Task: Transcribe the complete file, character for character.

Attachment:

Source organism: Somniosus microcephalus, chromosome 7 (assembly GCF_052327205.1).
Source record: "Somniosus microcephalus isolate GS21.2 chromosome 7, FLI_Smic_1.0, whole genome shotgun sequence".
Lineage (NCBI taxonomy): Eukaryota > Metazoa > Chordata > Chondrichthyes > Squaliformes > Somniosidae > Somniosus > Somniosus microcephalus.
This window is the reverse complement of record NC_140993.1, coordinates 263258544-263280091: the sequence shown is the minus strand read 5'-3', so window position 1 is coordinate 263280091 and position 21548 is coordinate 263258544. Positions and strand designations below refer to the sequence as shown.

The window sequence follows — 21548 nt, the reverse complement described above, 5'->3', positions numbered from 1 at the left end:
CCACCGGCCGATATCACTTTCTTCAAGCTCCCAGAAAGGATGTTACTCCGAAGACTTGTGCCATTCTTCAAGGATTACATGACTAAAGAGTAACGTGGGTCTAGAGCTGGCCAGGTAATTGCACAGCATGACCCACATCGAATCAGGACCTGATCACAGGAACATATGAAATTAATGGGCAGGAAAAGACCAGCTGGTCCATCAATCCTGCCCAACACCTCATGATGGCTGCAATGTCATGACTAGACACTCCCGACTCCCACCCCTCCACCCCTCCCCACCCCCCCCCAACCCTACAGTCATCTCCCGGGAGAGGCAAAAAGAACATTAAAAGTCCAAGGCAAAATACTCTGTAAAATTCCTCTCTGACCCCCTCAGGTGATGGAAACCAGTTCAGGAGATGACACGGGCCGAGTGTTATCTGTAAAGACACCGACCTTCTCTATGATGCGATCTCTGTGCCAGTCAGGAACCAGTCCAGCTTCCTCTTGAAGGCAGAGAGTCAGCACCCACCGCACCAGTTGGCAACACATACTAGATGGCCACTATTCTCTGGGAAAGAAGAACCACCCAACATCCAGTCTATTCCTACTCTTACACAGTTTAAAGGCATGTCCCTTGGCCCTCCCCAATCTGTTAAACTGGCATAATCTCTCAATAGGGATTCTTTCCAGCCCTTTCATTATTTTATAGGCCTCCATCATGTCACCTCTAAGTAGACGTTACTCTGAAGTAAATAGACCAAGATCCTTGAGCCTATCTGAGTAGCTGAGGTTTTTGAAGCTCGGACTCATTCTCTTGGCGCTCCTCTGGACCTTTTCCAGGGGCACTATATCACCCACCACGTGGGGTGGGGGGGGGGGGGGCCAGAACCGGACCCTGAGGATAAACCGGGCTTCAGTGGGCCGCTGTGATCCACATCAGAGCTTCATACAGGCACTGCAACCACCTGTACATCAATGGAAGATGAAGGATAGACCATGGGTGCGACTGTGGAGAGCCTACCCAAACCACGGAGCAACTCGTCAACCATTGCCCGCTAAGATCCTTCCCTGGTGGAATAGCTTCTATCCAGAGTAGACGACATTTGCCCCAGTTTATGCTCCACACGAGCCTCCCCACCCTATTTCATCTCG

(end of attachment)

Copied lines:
Source organism: Somniosus microcephalus, chromosome 7 (assembly GCF_052327205.1).
Source record: "Somniosus microcephalus isolate GS21.2 chromosome 7, FLI_Smic_1.0, whole genome shotgun sequence".
Lineage (NCBI taxonomy): Eukaryota > Metazoa > Chordata > Chondrichthyes > Squaliformes > Somniosidae > Somniosus > Somniosus microcephalus.
This window is the reverse complement of record NC_140993.1, coordinates 263258544-263280091: the sequence shown is the minus strand read 5'-3', so window position 1 is coordinate 263280091 and position 21548 is coordinate 263258544. Positions and strand designations below refer to the sequence as shown.

The window sequence follows — 21548 nt, the reverse complement described above, 5'->3', positions numbered from 1 at the left end:
CCACCGGCCGATATCACTTTCTTCAAGCTCCCAGAAAGGATGTTACTCCGAAGACTTGTGCCATTCTTCAAGGATTACATGACTAAAGAGTAACGTGGGTCTAGAGCTGGCCAGGTAATTGCACAGCATGACCCACATCGAATCAGGACCTGATCACAGGAACATATGAAATTAATGGGCAGGAAAAGACCAGCTGGTCCATCAATCCTGCCCAACACCTCATGATGGCTGCAATGTCATGACTAGACACTCCCGACTCCCACCCCTCCACCCCTCCCCACCCCCCCCCAACCCTACAGTCATCTCCCGGGAGAGGCAAAAAGAACATTAAAAGTCCAAGGCAAAATACTCTGTAAAATTCCTCTCTGACCCCCTCAGGTGATGGAAACCAGTTCAGGAGATGACACGGGCCGAGTGTTATCTGTAAAGACACCGACCTTCTCTATGATGCGATCTCTGTGCCAGTCAGGAACCAGTCCAGCTTCCTCTTGAAGGCAGAGAGTCAGCACCCACCGCACCAGTTGGCAACACATACTAGATGGCCACTATTCTCTGGGAAAGAAGAACCACCCAACATCCAGTCTATTCCTACTCTTACACAGTTTAAAGGCATGTCCCTTGGCCCTCCCCAATCTGTTAAACTGGCATAATCTCTCAATAGGGATTCTTTCCAGCCCTTTCATTATTTTATAGGCCTCCATCATGTCACCTCTAAGTAGACGTTACTCTGAAGTAAATAGACCAAGATCCTTGAGCCTATCTGAGTAGCTGAGGTTTTTGAAGCTCGGACTCATTCTCTTGGCGCTCCTCTGGACCTTTTCCAGGGGCACTATATCACCCACCACGTGGGGTGGGGGGGGGGGGGGCCAGAACCGGACCCTGAGGATAAACCGGGCTTCAGTGGGCCGCTGTGATCCACATCAGAGCTTCATACAGGCACTGCAACCACCTGTACATCAATGGAAGATGAAGGATAGACCATGGGTGCGACTGTGGAGAGCCTACCCAAACCACGGAGCAACTCGTCAACCATTGCCCGCTAAGATCCTTCCCTGGTGGAATAGCTTCTATCCAGAGTAGACGACATTTGCCCCAGTTTATGCTCCACACGAGCCTCCCCACCCTATTTCATCTCG